A state-owned power company, China Three Gorges, agreed on Wednesday to pay Brazil’s federal government 13.8 billion reais, or $3.7 billion, for the rights to operate two massive hydroelectric power plants for the next 30 years.
China Three Gorges made the commitment during a government auction of 29 operational power plants whose concession contracts have expired.
The $3.7 billion payment to operate the plants was fixed. The auction’s winner was the company that promised, after paying that sum, to sell electricity to consumers at the lowest price, but China Three Gorges was the only company to bid on these two plants. “There weren’t other bidders because of the way the government organized the auction,” said Claudio Sales, president of Instituto Acende Brasil, an electricity sector think tank in São Paulo. “Fully operational hydroelectric plants with consumer contracts are attractive assets.”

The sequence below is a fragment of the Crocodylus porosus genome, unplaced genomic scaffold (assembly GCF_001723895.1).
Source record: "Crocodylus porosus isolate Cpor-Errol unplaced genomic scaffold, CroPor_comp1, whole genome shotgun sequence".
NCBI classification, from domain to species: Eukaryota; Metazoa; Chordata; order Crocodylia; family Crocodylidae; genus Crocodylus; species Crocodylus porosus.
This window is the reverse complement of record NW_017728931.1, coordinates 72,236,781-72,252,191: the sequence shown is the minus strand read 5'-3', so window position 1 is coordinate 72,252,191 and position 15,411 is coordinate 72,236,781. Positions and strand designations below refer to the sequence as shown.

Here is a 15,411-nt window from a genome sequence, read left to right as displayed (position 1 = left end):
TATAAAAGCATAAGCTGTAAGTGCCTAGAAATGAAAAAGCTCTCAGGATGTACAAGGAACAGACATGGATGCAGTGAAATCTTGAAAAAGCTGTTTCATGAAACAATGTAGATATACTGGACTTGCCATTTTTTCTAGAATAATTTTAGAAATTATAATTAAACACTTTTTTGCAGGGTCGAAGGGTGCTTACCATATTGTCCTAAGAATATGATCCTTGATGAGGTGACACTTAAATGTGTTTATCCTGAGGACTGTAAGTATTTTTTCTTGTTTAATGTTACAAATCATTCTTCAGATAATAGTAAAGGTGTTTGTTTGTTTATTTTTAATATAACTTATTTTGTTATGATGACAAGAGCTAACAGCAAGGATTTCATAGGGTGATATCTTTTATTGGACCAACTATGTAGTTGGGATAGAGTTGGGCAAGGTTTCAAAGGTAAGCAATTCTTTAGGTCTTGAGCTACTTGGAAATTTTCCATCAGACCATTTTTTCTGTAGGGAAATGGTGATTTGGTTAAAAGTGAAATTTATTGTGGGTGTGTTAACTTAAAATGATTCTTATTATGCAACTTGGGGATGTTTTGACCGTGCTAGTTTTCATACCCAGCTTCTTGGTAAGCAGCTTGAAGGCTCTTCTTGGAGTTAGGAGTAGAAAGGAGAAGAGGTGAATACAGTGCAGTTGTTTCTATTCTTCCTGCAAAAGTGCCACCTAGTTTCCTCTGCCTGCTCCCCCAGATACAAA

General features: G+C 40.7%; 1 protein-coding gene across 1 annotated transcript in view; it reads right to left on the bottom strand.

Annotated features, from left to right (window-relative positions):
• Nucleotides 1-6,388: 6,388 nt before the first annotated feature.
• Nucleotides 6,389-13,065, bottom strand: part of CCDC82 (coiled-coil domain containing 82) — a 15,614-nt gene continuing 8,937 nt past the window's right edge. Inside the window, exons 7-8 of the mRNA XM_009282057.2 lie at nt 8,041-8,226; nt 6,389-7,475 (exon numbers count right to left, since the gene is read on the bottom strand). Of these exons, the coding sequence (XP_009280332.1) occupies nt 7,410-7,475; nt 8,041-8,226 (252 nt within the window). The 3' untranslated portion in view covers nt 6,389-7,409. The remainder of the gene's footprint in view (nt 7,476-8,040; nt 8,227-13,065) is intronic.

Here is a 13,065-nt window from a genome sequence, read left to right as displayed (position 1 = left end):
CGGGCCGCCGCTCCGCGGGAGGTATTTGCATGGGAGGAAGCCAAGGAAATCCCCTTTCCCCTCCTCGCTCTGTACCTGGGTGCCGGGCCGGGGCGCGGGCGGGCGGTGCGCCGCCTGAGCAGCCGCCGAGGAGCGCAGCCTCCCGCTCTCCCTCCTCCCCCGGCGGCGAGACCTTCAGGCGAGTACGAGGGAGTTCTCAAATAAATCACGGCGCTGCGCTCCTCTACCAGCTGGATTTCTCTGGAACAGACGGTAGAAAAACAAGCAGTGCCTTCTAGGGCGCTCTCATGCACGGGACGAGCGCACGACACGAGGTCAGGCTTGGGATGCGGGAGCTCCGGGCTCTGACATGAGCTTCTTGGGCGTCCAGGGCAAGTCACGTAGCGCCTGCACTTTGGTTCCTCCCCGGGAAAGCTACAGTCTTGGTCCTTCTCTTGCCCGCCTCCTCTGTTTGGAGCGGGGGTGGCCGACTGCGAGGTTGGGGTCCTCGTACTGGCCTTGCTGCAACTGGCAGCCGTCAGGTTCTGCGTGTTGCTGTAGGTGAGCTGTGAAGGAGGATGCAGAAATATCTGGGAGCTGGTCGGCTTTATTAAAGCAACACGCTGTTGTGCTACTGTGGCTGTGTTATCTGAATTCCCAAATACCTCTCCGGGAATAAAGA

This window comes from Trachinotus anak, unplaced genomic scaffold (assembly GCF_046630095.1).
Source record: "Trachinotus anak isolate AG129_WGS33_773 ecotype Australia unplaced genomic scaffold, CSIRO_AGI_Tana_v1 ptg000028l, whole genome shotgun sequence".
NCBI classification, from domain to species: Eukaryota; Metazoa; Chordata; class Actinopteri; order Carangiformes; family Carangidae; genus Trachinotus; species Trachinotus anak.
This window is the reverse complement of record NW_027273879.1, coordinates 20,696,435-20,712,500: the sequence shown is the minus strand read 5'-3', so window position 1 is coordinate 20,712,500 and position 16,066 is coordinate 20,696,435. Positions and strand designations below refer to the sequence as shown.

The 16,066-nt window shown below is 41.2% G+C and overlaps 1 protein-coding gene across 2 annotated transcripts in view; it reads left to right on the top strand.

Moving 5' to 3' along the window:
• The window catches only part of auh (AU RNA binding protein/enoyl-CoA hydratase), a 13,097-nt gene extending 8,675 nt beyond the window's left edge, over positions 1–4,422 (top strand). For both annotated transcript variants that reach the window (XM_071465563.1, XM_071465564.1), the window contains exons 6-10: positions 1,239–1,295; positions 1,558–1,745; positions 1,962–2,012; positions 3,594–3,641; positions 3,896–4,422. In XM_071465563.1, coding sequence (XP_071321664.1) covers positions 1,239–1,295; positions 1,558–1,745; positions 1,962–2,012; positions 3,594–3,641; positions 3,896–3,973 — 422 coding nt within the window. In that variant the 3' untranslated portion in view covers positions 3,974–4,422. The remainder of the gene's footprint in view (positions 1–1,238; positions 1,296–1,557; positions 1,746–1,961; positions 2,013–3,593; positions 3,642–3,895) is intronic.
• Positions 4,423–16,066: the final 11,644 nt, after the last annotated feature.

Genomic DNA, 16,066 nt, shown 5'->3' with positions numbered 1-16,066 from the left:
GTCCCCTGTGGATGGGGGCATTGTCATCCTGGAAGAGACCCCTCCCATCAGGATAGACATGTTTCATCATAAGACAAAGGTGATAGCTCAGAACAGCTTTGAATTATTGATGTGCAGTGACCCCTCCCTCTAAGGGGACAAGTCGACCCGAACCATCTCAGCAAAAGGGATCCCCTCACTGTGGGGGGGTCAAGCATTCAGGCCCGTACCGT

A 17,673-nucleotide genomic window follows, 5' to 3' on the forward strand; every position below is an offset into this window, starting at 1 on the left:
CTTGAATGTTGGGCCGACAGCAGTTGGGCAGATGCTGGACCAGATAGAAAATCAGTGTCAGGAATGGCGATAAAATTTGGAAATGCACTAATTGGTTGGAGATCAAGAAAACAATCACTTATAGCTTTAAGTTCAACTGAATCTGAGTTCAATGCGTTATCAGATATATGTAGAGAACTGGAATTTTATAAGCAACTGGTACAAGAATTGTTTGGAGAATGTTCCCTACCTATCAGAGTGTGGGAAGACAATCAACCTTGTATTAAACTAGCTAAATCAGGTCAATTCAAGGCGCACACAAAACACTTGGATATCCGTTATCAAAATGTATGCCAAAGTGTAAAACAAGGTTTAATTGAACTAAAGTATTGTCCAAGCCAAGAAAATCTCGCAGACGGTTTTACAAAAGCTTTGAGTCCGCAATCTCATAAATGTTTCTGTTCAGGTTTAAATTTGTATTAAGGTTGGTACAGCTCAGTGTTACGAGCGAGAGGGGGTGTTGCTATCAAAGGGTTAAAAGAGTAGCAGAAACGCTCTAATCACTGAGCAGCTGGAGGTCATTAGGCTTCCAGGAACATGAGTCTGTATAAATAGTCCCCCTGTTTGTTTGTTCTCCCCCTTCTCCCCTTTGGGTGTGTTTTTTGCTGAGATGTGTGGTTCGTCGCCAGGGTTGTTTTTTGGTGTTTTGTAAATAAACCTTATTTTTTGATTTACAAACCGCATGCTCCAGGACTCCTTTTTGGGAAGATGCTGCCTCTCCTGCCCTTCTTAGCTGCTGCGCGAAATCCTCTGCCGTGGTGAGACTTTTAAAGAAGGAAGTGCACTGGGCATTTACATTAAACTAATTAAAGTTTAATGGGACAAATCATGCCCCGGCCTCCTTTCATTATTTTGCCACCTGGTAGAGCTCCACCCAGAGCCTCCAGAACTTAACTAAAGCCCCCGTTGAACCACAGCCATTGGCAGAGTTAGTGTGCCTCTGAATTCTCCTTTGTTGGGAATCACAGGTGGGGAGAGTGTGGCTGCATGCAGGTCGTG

source NY times
China’s Bank of Communications (BOCOM), the country’s fifth-largest commercial bank by assets, has agreed to buy a controlling stake in Brazil’s Banco BBM, the latest in a string of overseas acquisitions by Chinese banks and brokerages.
BOCOM said it would pay R$525m ($173m) in cash for an 80 per cent stake in unlisted Banco BBM, based on the bank’s book value of R$576m. BOCOM had assets totalling $1.1tn at the end of March.
Although it is the first overseas acquisition for BOCOM, Chinese financial institutions are not opposed to snapping up assets abroad, having spent a total of $4.8bn on 30 overseas deals in 2014, following $5.1bn in deals in 2013.
Most have aimed at positioning Chinese lenders to service Chinese corporate clients overseas. China is Brazil’s largest trading partner and a major importer of Brazilian soy-beans and iron ore.
The Bocom deal came as Li Keqiang, Chinese premier, met with Brazil’s President Dilma Rousseff as part of a tour of Brazil, Colombia, Peru and Chile. At a joint press conference, Mr Li and Ms Rousseff announced more than $53bn worth of trade and investment between the two countries.
Source: Wall Street Journal